Lieberman: Trump should ‘stand back’ from the Florida recount

Lieberman: Trump should ‘stand back’ from the Florida recount
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Former Sen. Joe Lieberman (I) said Monday that President TrumpDonald TrumpYoungkin ad features mother who pushed to have 'Beloved' banned from son's curriculum White House rejects latest Trump claim of executive privilege Democrats say GOP lawmakers implicated in Jan. 6 should be expelled MORE ought to stay out of the arguments over the vote recount taking place in Florida.

"In 2000 there was a lot of screaming by politicians in both parties...but not from President Clinton to his great credit, even though he deeply wanted Al GoreAlbert (Al) Arnold GoreMcAuliffe on 2000 election: 'I wish the United States Supreme Court had let them finish counting the votes' All Democrats must compromise to pass economic plans, just like 1993 Amy Coney Barrett sullies the Supreme Court MORE and me to get elected," Lieberman said on CNN, recalling disputes over the presidential recount in Florida. Lieberman ran as vice president on Gore's ticket in 2000.

"I think that was the right way [to handle it]," Lieberman said. "And I think that President Trump would be best to stand back."


"It's hard for him to do," he admitted. "It's not his nature."

"But there's enough other people in Florida and elsewhere to be screaming at each other about this vote recount that the president of the united states ought to stay above."

Trump has spoken out about the recounts taking place across Florida and Arizona. 

He suggested last week that "election fraud" had taken place in Florida and urged officials on Monday to go with the initial results from the midterm elections, where Republicans Ron DeSantisRon DeSantisThe Hill's Morning Report - Presented by Facebook - Biden, Democrats inch closer to legislative deal Democrats face growing hurdles in bid to oust DeSantis DeSantis eyes ,000 bonus for unvaccinated police to relocate to Florida MORE and Rick Scott won their races.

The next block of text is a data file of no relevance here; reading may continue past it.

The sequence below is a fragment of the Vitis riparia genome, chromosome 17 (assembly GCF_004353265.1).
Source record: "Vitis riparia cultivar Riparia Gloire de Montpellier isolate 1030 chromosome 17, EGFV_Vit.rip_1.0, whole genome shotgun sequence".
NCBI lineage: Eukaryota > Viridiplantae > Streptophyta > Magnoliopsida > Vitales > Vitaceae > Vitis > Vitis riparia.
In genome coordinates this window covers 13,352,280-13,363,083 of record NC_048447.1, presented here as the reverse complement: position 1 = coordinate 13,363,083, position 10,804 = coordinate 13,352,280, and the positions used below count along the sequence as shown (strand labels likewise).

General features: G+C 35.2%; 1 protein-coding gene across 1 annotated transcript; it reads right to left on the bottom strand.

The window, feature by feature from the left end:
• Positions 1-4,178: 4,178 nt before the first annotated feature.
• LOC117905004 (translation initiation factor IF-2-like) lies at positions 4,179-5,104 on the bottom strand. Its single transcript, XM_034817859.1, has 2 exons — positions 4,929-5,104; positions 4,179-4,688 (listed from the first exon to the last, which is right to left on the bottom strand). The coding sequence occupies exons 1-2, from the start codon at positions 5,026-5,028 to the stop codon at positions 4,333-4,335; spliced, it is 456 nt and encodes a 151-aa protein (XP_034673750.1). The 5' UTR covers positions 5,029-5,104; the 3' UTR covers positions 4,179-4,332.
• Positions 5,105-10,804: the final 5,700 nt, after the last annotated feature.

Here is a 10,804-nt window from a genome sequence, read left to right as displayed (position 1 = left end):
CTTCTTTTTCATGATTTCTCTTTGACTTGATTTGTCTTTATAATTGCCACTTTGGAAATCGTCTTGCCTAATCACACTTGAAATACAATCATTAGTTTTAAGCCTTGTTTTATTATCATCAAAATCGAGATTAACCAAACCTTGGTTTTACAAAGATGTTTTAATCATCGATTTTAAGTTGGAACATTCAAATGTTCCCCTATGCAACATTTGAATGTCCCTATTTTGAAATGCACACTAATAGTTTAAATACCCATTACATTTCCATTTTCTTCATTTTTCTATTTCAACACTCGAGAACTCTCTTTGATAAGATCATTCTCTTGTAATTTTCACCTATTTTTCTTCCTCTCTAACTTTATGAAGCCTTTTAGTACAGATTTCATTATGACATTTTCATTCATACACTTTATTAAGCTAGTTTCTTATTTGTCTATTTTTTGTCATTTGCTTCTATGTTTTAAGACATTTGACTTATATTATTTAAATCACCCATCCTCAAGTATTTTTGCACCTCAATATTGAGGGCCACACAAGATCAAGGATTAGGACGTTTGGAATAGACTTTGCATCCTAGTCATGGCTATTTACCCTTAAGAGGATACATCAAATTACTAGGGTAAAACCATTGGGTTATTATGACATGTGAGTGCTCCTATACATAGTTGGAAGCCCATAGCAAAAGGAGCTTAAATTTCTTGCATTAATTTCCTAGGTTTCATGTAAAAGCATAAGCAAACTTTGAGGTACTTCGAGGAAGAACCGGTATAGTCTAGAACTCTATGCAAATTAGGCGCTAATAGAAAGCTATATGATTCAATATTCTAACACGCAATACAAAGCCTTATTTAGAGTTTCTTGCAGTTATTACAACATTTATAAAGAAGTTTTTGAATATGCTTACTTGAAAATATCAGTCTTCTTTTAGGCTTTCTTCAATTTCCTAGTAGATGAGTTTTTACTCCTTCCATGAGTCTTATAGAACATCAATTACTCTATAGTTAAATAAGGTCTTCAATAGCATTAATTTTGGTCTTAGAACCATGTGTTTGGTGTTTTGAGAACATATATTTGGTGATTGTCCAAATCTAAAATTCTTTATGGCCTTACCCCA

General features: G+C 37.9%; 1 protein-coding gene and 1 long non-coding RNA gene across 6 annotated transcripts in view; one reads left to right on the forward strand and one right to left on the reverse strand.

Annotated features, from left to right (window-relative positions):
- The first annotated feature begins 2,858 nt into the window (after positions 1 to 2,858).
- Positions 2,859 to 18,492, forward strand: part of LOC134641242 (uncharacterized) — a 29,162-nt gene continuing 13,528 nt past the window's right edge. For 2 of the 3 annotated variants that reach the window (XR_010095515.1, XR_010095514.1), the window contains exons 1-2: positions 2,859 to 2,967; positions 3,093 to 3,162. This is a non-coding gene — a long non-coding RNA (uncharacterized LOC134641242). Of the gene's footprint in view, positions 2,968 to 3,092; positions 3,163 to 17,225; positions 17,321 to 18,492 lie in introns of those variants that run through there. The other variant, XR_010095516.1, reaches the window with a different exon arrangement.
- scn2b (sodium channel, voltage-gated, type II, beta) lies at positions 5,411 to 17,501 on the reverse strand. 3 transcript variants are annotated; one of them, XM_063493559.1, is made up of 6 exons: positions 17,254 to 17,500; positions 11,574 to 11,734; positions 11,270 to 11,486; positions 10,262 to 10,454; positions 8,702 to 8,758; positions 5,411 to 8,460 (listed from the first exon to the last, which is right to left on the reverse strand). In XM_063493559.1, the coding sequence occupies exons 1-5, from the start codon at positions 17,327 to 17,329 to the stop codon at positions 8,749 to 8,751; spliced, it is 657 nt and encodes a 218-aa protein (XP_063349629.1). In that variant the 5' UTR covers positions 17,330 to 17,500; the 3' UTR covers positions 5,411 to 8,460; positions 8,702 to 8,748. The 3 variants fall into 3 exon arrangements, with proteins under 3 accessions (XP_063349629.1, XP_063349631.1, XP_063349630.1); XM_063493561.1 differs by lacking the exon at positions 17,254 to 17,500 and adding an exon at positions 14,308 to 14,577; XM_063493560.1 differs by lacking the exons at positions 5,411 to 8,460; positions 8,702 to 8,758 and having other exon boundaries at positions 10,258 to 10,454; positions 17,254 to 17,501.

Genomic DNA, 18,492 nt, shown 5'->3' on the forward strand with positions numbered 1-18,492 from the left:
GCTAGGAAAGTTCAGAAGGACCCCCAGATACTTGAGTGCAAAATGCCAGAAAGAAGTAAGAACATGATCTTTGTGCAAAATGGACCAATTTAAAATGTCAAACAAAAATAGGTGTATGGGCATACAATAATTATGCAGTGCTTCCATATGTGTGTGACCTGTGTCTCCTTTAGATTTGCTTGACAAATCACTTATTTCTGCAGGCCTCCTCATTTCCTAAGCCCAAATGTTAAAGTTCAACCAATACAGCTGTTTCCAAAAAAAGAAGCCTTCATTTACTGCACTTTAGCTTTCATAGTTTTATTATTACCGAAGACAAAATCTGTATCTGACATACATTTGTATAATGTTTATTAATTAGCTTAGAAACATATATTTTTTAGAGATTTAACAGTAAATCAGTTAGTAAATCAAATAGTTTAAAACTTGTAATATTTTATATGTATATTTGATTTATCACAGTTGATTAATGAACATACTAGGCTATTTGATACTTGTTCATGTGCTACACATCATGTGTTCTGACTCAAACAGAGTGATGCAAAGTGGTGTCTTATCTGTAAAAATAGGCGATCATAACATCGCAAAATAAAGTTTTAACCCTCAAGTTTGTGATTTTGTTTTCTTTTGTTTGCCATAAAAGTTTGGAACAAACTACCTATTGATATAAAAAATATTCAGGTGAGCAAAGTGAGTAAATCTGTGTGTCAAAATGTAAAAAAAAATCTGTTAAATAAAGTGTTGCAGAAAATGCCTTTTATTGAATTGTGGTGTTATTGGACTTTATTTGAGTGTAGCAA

Trump argued that "an honest vote count is no longer possible."

DeSantis, a former congressman, is facing down Tallahassee Mayor Andrew Gillum (D) in the state's gubernatorial race, while Scott, the current governor, has battled Sen. Bill NelsonClarence (Bill) William NelsonDemocrats face growing hurdles in bid to oust DeSantis NASA adviser quits after request to change name of James Webb telescope denied NASA won't rename James Webb Space Telescope despite controversy MORE (D) for Nelson's Senate seat.

The two counties still tallying votes, Broward and Palm Beach, have come under scrutiny and a judge ruled that both had been insufficiently transparent about their polling process.

However, the court did not bring forth any evidence of voter fraud.

The Florida Department of Law Enforcement also declined to investigate Broward, as Scott requested, saying that they had not received credible allegations of voter fraud.

A Broward Circuit Judge also denied Scott's request that the FDLE impound ballots and voting machines in the county when not in use on Monday.

Meanwhile, Nelson has called for Scott to recuse himself from "any role" in the recount process.